September 18, 2020
Washington, DC — Derrick Johnson, President and CEO of the NAACP issued the following statement tonight on the passing of Justice Ruth Bader Ginsburg:
The NAACP family is devastated by the passing tonight of Supreme Court Justice Ruth Bader Ginsburg. Justice Ginsburg was an incredibly accomplished civil rights lawyer who devoted her entire legal career to the pursuit of equal justice and eliminating discrimination of all types. When President Bill Clinton nominated her to the Supreme Court, he called her the “Thurgood Marshall of gender equality law.”
Justice Ginsburg’s 27-year tenure on the Supreme Court was marked by a passion for justice and the rule of the law. Her long, remarkable record includes her legendary opinions involving disability rights in Olmstead v. LC, and gender equality in the military, United States v. Virginia. She was also known for her powerful dissents, many of which she delivered from the bench. These include dissents in the voting rights decision of Shelby County v. Holder, the gender equity case of Ledbetter v. Goodyear Tire Company Co., and the affirmative action case of Ricci v. Stefano.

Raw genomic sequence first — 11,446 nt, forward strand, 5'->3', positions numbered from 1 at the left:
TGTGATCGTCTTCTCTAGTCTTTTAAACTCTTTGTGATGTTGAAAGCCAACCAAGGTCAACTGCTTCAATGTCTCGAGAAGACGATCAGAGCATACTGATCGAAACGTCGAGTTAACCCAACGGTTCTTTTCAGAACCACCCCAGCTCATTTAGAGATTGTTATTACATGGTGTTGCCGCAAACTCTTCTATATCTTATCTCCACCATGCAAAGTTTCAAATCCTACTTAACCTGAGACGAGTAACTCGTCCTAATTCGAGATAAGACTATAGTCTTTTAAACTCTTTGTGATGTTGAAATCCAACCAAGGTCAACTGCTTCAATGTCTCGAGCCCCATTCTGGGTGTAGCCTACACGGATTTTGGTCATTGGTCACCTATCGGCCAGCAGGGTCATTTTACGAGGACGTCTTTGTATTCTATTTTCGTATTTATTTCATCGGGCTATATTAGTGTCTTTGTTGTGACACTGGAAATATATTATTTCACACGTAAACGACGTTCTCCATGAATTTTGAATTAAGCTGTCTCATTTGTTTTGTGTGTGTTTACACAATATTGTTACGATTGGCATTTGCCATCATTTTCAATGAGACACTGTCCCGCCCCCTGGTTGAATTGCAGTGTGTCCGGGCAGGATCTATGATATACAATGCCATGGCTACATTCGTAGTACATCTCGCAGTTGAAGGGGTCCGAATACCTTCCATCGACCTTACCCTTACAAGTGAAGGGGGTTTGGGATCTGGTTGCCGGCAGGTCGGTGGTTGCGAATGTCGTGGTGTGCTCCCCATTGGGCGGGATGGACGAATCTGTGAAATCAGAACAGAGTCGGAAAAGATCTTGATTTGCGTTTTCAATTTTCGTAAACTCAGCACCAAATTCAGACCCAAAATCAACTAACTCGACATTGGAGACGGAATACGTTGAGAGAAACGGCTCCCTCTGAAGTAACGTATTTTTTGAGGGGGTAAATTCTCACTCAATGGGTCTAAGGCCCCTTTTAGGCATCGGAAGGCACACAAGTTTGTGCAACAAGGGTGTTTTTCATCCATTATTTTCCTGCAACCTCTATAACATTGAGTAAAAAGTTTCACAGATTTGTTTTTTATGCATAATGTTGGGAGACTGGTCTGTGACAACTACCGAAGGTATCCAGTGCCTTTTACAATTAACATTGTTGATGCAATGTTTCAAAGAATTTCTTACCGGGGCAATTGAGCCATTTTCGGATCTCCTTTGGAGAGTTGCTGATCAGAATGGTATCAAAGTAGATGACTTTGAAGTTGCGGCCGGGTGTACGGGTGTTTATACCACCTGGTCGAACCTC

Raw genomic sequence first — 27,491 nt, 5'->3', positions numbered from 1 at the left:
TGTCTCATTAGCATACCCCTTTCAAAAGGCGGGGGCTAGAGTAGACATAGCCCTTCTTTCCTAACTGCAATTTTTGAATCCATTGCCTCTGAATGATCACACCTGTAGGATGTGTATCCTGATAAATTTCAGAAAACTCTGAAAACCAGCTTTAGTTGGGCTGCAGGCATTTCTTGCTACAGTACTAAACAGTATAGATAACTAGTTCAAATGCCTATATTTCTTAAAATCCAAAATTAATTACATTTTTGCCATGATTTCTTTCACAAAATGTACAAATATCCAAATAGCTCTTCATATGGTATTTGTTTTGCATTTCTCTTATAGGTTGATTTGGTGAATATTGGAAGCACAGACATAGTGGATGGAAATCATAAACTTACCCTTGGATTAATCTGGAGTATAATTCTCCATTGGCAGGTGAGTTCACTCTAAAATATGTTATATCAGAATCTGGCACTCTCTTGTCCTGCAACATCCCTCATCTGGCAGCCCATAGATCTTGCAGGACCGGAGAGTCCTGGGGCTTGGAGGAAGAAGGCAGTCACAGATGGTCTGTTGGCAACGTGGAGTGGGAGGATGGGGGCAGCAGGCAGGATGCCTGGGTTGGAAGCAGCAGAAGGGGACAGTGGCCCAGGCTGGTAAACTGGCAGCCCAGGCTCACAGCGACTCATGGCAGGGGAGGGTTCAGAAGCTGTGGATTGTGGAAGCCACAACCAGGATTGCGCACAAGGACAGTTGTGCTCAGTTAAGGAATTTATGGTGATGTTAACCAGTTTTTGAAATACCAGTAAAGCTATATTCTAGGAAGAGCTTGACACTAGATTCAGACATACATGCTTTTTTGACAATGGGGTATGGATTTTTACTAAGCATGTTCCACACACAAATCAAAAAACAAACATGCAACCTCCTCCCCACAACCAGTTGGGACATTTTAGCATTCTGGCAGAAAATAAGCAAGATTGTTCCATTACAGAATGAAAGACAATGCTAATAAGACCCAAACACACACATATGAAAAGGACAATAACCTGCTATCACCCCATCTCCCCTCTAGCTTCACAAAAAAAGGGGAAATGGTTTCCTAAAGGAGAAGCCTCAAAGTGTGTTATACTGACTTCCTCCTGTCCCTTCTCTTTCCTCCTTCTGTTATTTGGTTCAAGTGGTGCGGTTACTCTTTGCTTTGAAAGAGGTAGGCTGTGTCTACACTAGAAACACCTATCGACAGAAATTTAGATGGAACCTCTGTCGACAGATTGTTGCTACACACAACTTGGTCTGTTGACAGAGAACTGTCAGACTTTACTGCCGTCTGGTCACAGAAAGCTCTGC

Our nation has lost its north star for justice tonight. As we move forward in the weeks and months ahead, we must honor Justice Ginsburg’s memory and extraordinary contributions and remember that the Supreme Court is the ultimate guardian of all of our civil rights and liberties.
Founded in 1909 in response to the ongoing violence against Black people around the country, the NAACP (National Association for the Advancement of Colored People) is the largest and most pre-eminent civil rights organization in the nation. We have over 2,200 units and branches across the nation, along with well over 2M activists. Our mission is to secure the political, educational, social, and economic equality of rights in order to eliminate race-based discrimination and ensure the health and well-being of all persons.
In media attributions, please refer to us as the NAACP.
NOTE: The Legal Defense Fund – also referred to as the NAACP-LDF was founded in 1940 as a part of the NAACP, but separated in 1957 to become a completely separate entity. It is recognized as the nation’s first civil and human rights law organization, and shares our commitment to equal rights.